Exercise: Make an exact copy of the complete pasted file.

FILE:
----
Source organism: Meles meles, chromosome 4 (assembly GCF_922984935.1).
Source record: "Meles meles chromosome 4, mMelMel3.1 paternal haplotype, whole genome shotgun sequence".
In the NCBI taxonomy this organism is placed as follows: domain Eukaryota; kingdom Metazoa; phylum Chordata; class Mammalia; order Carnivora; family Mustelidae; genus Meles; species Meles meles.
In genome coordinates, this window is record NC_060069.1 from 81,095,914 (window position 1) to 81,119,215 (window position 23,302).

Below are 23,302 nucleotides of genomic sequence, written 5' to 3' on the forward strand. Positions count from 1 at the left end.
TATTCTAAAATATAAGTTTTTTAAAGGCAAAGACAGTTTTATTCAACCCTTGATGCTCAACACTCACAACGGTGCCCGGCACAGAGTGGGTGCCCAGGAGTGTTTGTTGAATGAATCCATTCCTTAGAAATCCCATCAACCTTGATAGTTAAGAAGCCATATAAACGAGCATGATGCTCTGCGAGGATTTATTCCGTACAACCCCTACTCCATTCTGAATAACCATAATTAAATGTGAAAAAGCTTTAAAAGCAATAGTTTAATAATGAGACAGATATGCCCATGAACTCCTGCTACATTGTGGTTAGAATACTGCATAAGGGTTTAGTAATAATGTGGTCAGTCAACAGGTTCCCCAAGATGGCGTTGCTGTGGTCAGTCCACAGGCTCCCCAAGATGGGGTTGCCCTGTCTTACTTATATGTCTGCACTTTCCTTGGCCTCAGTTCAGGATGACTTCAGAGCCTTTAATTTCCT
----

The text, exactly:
Source organism: Meles meles, chromosome 4 (assembly GCF_922984935.1).
Source record: "Meles meles chromosome 4, mMelMel3.1 paternal haplotype, whole genome shotgun sequence".
In the NCBI taxonomy this organism is placed as follows: domain Eukaryota; kingdom Metazoa; phylum Chordata; class Mammalia; order Carnivora; family Mustelidae; genus Meles; species Meles meles.
In genome coordinates, this window is record NC_060069.1 from 81,095,914 (window position 1) to 81,119,215 (window position 23,302).

Below are 23,302 nucleotides of genomic sequence, written 5' to 3' on the forward strand. Positions count from 1 at the left end.
TATTCTAAAATATAAGTTTTTTAAAGGCAAAGACAGTTTTATTCAACCCTTGATGCTCAACACTCACAACGGTGCCCGGCACAGAGTGGGTGCCCAGGAGTGTTTGTTGAATGAATCCATTCCTTAGAAATCCCATCAACCTTGATAGTTAAGAAGCCATATAAACGAGCATGATGCTCTGCGAGGATTTATTCCGTACAACCCCTACTCCATTCTGAATAACCATAATTAAATGTGAAAAAGCTTTAAAAGCAATAGTTTAATAATGAGACAGATATGCCCATGAACTCCTGCTACATTGTGGTTAGAATACTGCATAAGGGTTTAGTAATAATGTGGTCAGTCAACAGGTTCCCCAAGATGGCGTTGCTGTGGTCAGTCCACAGGCTCCCCAAGATGGGGTTGCCCTGTCTTACTTATATGTCTGCACTTTCCTTGGCCTCAGTTCAGGATGACTTCAGAGCCTTTAATTTCCT